A home owner in Lyme Regis, Dorset, has been ordered to remove garden decking that was constructed without proper authorisation, following complaints from residents that it violated their privacy.
The timber decking idea, located approximately 13 metres from the main house, overlooks the resting place of renowned fossil collector Mary Anning, as well as neighbouring homes, and the local churchyard.
Dorset councillors have now rejected the retrospective planning application for the decking and the homeowner has been told they must dismantle the structure or face further enforcement action.
Why did the decking need planning permission?
During an area planning committee meeting last Thursday, councillors were informed that the decking at the house, which was being used as a holiday let, was not in line with the conservation area, was overly large, and did not comply with the Local Plan.
It was highlighted to the councillors that the decking, which includes a balustrade, is 2.8 metres high, 3 metres wide, and 3 metres long, with the empty space beneath being used for storage, and was constructed without planning permission.
Lyme Regis town council also expressed concern that the decking "has a clear impact on the two neighbouring properties... and potentially the peace of the cemetery and local footpath."
Mike Garrity, the head of planning at Dorset Council, emphasised that the decking would lead to an "unacceptable level of noise, activity, and overlooking," and would dominate the surrounding properties.
The council denied retrospective planning permission, labelling the decking as "overbearing" and unacceptable, resulting in the homeowner being compelled to dismantle it or risk additional consequences.
The Dorset councillors agreed with the town council's position and supported their planning team's recommendation to reject the application. The council was also informed that the decking at the property next door had been built without planning consent as well and is now the subject of enforcement.
Whose grave was the decking built near?
The grave that the decking overlooks belongs to Mary Anning who was an English fossil collector, dealer, and palaeontologist known for her significant contributions to the study of prehistoric life during the early 19th century.
Anning discovered and identified several fossils, and she gained recognition for her contributions and was eventually acknowledged as one of the most important figures in the early development of palaeontology.
In addition to the grave, many nearby buildings to the decking, including the church, are Grade I or II listed, which the planning officers' report stated meant it was important to ensure that any construction was in keeping with the historical significance of the area.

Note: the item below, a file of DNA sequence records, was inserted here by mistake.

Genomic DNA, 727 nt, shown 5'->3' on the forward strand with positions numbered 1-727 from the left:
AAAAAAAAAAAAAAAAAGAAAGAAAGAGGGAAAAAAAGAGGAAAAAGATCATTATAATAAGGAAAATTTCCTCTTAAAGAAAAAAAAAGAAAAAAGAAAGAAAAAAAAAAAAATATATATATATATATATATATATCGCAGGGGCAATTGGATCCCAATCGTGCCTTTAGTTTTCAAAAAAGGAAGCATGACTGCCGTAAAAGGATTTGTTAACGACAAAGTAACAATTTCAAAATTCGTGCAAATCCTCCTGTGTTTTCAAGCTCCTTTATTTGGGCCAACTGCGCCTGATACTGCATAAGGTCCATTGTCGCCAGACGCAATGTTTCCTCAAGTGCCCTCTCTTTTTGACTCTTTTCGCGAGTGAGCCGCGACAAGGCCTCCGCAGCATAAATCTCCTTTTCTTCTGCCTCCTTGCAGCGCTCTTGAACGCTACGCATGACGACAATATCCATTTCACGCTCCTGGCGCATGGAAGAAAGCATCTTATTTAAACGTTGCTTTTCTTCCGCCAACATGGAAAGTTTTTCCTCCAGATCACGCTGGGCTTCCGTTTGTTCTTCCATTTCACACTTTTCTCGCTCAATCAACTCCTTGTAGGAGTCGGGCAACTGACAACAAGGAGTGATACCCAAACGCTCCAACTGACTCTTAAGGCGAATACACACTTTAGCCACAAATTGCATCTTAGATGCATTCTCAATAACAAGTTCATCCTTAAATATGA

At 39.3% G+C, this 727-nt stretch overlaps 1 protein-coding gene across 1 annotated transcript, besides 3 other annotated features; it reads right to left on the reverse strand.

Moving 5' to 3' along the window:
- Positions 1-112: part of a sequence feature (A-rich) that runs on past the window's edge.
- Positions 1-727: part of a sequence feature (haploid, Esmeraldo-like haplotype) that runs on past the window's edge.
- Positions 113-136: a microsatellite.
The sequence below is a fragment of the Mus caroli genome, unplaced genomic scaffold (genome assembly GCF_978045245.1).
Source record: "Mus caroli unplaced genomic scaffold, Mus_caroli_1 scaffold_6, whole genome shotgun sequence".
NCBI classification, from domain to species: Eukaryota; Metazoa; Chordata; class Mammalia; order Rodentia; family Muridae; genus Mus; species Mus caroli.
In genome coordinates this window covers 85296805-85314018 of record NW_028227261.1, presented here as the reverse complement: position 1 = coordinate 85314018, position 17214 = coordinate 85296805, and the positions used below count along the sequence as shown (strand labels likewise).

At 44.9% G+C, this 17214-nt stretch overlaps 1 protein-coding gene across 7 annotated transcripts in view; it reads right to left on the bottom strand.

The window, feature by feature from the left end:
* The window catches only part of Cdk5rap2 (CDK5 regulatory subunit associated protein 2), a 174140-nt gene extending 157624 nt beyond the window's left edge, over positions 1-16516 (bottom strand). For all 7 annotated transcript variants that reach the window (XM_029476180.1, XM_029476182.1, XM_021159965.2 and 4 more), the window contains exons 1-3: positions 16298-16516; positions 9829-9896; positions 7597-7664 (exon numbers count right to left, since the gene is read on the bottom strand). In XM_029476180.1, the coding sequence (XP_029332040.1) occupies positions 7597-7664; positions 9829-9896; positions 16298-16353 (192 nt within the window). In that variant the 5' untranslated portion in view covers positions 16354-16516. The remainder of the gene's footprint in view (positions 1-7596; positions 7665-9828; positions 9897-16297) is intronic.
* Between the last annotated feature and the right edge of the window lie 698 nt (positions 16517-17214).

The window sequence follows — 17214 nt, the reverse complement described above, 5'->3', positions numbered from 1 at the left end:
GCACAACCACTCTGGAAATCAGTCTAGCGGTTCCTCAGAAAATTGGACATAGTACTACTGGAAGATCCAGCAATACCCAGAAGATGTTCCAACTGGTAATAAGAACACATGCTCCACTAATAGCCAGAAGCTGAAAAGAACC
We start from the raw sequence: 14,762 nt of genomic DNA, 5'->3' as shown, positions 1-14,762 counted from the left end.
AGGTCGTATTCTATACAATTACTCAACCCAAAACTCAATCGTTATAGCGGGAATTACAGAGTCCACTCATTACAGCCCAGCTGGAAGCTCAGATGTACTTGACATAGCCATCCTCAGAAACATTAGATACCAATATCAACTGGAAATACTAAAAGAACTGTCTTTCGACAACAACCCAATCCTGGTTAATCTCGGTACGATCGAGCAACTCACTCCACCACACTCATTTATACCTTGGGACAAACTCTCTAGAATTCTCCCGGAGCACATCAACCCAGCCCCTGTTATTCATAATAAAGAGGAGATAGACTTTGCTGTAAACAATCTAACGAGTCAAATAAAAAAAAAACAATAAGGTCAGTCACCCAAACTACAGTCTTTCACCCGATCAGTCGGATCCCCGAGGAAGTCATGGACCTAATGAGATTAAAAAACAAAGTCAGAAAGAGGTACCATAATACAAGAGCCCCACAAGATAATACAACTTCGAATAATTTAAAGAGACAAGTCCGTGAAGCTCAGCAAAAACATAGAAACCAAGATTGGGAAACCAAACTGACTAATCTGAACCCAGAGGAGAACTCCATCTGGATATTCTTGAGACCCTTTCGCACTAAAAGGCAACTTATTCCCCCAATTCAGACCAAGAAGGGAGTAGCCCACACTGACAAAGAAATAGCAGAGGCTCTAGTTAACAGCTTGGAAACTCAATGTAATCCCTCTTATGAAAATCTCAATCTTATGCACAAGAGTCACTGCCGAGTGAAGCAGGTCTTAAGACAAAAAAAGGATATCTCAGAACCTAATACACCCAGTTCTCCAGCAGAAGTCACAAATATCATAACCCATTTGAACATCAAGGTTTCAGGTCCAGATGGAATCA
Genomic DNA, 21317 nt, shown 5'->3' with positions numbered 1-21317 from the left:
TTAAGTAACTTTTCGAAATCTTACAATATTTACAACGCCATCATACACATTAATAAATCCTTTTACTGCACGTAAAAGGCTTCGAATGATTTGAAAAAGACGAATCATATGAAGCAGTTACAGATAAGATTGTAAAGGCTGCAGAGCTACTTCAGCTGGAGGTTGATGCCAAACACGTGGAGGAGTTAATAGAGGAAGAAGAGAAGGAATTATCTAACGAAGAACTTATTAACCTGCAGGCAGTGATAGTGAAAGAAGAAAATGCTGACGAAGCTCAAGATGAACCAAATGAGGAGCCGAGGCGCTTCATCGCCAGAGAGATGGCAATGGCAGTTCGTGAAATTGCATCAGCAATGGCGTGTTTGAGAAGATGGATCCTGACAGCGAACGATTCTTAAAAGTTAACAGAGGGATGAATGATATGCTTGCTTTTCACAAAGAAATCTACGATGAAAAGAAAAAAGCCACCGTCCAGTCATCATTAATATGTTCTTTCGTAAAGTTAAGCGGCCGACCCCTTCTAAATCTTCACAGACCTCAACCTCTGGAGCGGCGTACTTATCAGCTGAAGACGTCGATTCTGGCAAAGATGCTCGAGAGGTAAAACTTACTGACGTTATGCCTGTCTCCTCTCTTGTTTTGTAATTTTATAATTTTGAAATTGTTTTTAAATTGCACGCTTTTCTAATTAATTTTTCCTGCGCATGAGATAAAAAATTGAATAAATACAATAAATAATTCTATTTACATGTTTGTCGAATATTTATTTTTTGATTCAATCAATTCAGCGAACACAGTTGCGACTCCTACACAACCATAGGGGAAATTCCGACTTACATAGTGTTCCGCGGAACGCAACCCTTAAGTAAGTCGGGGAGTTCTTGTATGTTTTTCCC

The property where the decking was erected is of significant historical importance itself, having been built in the 1700s, and is classified as Grade II listed. Furthermore, the property is located within a Conservation Area, as well as an Area of Outstanding Natural Beauty.
When can decking be built without planning permission?
Decking can sometimes be built without planning permission, but this will depend on the specific circumstances and regulations in the local area.
You can read more on planning permission for decking in our expert guide, where Homebuilding & Renovating's Amy Reeves explains: "Many minor improvement works to our homes are covered by permitted development, meaning you do not need to apply for planning permission. Adding decking can fall under permitted development, but there are caveats — the height and size of your decking being two."
Meanwhile, Allan Jeffrey, Managing Director of Ultra Decking, advises, "If you require planning permission, we would advise for you to directly communicate with your local planning authority, as you are the best person to know what factors make up your project."
"While you can ask your supplier for advice, you should not rely solely on them, as you will be the one held responsible if you have not acquired the correct permission necessary."
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News Editor Joseph has previously written for Today’s Media and Chambers & Partners, focusing on news for conveyancers and industry professionals. Joseph has just started his own self build project, building his own home on his family’s farm with planning permission for a timber frame, three-bedroom house in a one-acre field. The foundation work has already begun and he hopes to have the home built in the next year. Prior to this he renovated his family's home as well as doing several DIY projects, including installing a shower, building sheds, and livestock fences and shelters for the farm’s animals. Outside of homebuilding, Joseph loves rugby and has written for Rugby World, the world’s largest rugby magazine.